I'm sure each person is seeking pockets of people who "get it",  not just teachers and it is the beauty of online networks that I can be invigorated by those pockets and sense some sort of camaraderie in spite of the possibility that I may never achieve the equivalent of Jabiz's 21st century learning moment. I will however gain sustenance for the ongoing battle on the home front knowing that I am not fighting alone, I have others who walk beside me. Some people would possible respond 'misery loves company' but I would like to put a slightly more positive spin on it than that. I would say 'spirit' appreciates company, the 'human connection'.

Serendipitously (yet again) after completing this post, Jaap Bosman's post on Facebook re: Amazing Stories of Openness (Open Ed Conference 2009) drew my attention once again to Alan (CogDog) Levine's wiki - a celebration of the transformational experiences made possible through global human connections.


  1. Gordon LockhartMarch 19, 2011

    Your post greatly resonates with me Susan - I used to teach 'resonance' and I'm bemused at how the word has moved on. In my world of electronics a resonant circuit only passes a narrow band of frequencies and is used extensively in communication systems to accept a particular signal while rejecting others - hence the expression 'tune in'. With a bit of positive feedback it can do its own thing by turning into an oscillator whose output becomes independent of its input and it can build up uncontrollably in amplitude - not a good thing if this happens to Ken while reading!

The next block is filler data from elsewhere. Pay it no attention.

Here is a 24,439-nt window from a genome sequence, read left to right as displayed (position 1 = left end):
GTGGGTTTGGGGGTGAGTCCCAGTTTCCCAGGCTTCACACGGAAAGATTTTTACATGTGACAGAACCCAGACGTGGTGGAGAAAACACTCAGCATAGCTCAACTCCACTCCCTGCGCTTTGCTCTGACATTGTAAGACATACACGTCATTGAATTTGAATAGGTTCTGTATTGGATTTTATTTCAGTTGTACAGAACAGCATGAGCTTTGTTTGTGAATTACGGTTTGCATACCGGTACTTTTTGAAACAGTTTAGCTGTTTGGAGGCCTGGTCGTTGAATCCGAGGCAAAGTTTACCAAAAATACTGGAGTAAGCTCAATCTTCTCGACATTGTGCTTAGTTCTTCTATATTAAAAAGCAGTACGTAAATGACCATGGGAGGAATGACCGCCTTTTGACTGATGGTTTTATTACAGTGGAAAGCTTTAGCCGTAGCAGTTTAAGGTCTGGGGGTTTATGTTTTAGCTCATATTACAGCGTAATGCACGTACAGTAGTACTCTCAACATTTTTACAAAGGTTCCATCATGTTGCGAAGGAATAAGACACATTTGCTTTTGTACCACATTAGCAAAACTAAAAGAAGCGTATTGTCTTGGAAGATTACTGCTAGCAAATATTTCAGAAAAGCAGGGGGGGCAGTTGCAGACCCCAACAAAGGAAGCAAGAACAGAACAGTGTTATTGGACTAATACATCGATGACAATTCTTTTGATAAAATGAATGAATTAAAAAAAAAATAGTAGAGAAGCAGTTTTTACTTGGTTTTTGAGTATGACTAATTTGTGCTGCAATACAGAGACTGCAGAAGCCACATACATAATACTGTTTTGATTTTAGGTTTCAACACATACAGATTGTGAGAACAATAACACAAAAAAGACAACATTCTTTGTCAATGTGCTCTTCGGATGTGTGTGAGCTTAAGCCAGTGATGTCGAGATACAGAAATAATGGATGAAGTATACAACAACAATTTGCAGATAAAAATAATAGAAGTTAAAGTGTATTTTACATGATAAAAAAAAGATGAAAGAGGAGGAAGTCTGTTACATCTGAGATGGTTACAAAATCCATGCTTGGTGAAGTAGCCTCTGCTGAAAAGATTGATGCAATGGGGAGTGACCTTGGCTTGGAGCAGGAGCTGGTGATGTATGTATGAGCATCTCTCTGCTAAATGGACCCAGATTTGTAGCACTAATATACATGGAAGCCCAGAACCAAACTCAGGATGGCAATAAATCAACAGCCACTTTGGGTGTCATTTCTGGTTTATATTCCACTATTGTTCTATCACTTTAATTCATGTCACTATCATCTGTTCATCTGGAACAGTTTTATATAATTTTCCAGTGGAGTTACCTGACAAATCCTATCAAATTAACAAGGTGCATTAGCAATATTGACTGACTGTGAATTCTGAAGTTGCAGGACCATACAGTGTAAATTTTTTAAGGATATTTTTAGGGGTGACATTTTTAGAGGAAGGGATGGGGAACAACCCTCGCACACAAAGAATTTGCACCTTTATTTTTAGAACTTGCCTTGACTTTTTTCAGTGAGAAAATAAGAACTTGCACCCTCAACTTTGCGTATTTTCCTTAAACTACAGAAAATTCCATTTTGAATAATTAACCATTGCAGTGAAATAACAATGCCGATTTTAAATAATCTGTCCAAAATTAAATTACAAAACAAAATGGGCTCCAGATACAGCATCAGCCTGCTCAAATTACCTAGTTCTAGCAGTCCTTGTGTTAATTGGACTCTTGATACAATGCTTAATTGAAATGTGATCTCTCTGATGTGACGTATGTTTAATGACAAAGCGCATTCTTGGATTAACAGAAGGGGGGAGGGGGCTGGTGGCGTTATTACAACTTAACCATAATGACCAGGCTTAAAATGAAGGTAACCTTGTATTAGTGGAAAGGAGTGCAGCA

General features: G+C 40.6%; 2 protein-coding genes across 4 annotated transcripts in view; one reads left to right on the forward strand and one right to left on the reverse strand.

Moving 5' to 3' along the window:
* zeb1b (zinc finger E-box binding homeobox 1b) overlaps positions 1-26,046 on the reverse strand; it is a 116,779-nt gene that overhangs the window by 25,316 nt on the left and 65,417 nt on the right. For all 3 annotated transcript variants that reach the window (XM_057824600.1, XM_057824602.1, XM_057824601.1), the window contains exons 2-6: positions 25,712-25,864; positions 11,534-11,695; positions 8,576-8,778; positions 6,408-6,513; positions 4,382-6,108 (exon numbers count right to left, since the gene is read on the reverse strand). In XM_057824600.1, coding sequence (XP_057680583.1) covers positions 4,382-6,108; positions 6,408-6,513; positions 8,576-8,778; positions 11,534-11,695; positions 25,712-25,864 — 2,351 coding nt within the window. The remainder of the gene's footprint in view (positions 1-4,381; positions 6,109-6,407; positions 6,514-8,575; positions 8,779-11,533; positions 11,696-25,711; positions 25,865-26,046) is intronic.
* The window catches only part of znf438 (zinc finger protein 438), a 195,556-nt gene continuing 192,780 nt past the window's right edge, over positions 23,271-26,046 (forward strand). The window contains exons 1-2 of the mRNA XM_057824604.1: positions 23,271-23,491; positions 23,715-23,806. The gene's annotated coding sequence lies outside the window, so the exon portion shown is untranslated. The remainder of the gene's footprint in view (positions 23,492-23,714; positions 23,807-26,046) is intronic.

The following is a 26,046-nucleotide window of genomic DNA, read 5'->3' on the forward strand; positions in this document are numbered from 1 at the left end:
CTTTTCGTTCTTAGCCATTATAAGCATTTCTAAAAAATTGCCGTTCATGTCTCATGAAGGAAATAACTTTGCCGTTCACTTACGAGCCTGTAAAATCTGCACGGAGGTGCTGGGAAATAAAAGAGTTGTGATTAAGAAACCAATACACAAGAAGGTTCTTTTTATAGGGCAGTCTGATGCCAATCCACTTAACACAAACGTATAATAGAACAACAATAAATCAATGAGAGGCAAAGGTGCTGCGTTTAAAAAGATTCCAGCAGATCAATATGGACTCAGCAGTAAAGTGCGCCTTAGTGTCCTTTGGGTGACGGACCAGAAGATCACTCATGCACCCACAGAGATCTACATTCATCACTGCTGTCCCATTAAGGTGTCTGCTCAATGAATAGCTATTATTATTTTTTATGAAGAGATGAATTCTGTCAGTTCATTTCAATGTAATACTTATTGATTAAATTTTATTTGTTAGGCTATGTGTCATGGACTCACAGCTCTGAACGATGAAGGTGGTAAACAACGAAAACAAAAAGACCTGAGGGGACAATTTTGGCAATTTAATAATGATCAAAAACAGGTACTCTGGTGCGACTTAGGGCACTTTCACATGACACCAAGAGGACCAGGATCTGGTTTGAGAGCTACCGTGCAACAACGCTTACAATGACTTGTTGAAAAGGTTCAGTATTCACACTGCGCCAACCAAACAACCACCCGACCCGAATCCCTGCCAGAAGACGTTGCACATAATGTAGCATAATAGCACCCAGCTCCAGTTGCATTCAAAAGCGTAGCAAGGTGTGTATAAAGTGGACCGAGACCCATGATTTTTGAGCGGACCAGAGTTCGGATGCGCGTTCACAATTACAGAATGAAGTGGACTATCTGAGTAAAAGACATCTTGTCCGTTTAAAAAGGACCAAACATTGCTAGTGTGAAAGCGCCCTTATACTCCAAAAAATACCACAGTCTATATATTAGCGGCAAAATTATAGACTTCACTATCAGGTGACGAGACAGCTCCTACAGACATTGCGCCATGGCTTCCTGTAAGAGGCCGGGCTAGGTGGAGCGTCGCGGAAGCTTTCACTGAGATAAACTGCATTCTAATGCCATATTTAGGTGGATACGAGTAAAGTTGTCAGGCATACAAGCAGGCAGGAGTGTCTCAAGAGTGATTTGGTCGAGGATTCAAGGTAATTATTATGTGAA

Thanks for giving me the opportunity to sound off about something I actually know about! Your posts resonate with me because they make good sense without wallowing in education theory I don't understand.

  2. It's reassuring to know that what I feel or resonate with isn't confined to the educational arena Gordon. I think they're general life philosophies established through life experience. Resonance reaches across age, culture, geographical and gender boundaries. It's not something that can be rationalised. It's 'as it is' for me. BTW, I have a visual image of Ken oscillating which brings a smile to my face. FYI, I've always loved reading Alan Levine (CogDog)'s blog. He's always making me resonate ! It's intriguing how an emotional connection can be established between people who have never met and hail from diverse backgrounds and disciplines. I resonate with 'Seekers' who are keen to learn and appreciate that life is a journey, not a competition. I'm glad you found my blog. Welcome any time.

  3. Thanks Susan - I'll be back. I also like Alan Levine's blog - and many others I oscillate between!